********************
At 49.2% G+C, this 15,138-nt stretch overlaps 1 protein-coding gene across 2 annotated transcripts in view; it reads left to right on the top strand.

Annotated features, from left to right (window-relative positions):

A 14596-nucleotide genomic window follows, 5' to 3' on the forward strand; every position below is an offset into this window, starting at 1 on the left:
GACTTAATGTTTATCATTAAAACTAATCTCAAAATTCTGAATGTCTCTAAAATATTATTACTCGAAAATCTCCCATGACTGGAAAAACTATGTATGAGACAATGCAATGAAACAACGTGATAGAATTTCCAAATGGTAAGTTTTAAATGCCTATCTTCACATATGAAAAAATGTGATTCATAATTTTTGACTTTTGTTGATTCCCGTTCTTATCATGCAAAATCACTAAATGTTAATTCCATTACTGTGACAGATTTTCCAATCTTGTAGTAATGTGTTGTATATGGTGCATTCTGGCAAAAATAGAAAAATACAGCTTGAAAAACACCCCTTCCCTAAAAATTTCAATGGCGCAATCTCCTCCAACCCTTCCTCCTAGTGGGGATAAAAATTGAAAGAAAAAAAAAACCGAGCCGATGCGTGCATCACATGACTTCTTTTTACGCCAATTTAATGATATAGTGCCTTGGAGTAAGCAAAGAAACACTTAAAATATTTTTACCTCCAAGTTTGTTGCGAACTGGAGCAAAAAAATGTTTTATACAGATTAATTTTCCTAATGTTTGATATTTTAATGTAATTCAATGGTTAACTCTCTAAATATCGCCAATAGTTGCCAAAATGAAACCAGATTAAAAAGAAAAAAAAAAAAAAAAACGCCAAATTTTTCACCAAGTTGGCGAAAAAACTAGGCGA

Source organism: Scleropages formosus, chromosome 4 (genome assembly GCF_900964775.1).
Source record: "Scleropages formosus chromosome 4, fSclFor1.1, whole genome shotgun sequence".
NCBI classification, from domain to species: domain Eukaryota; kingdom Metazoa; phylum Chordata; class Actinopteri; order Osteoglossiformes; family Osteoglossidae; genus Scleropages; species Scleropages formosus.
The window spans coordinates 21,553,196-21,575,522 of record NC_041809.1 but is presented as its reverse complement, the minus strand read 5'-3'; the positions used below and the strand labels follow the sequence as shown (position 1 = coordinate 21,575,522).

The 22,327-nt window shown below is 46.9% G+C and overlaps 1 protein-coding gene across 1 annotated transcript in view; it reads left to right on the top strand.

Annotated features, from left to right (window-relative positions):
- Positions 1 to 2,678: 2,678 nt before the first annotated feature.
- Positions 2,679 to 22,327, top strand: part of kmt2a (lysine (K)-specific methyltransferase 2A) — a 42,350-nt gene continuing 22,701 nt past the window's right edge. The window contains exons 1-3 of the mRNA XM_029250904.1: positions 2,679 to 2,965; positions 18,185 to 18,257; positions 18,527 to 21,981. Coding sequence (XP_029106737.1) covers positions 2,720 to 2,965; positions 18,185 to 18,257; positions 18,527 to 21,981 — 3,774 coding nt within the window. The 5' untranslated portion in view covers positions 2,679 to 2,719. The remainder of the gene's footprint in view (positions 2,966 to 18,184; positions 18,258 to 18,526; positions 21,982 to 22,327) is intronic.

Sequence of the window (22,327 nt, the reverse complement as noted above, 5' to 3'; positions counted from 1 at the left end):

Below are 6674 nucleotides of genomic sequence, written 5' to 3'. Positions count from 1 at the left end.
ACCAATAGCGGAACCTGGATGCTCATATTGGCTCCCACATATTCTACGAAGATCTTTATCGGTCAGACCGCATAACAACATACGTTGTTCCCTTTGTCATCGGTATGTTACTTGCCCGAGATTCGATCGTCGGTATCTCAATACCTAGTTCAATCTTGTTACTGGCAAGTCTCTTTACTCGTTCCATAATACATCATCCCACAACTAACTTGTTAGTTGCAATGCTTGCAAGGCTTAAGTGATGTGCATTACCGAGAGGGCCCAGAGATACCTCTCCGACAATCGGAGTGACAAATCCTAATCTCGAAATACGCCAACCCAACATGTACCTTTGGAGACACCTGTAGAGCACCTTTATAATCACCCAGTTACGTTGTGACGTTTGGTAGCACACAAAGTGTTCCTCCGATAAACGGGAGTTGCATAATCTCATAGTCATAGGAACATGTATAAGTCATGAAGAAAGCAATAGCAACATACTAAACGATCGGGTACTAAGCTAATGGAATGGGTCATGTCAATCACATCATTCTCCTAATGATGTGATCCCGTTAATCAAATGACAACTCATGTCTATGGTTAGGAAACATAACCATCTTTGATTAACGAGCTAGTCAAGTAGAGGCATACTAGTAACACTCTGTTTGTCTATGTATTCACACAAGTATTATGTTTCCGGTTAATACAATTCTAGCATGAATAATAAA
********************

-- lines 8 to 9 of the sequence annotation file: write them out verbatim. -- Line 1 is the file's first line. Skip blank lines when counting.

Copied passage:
The window spans coordinates 21,553,196-21,575,522 of record NC_041809.1 but is presented as its reverse complement, the minus strand read 5'-3'; the positions used below and the strand labels follow the sequence as shown (position 1 = coordinate 21,575,522).

The 22,327-nt window shown below is 46.9% G+C and overlaps 1 protein-coding gene across 1 annotated transcript in view; it reads left to right on the top strand.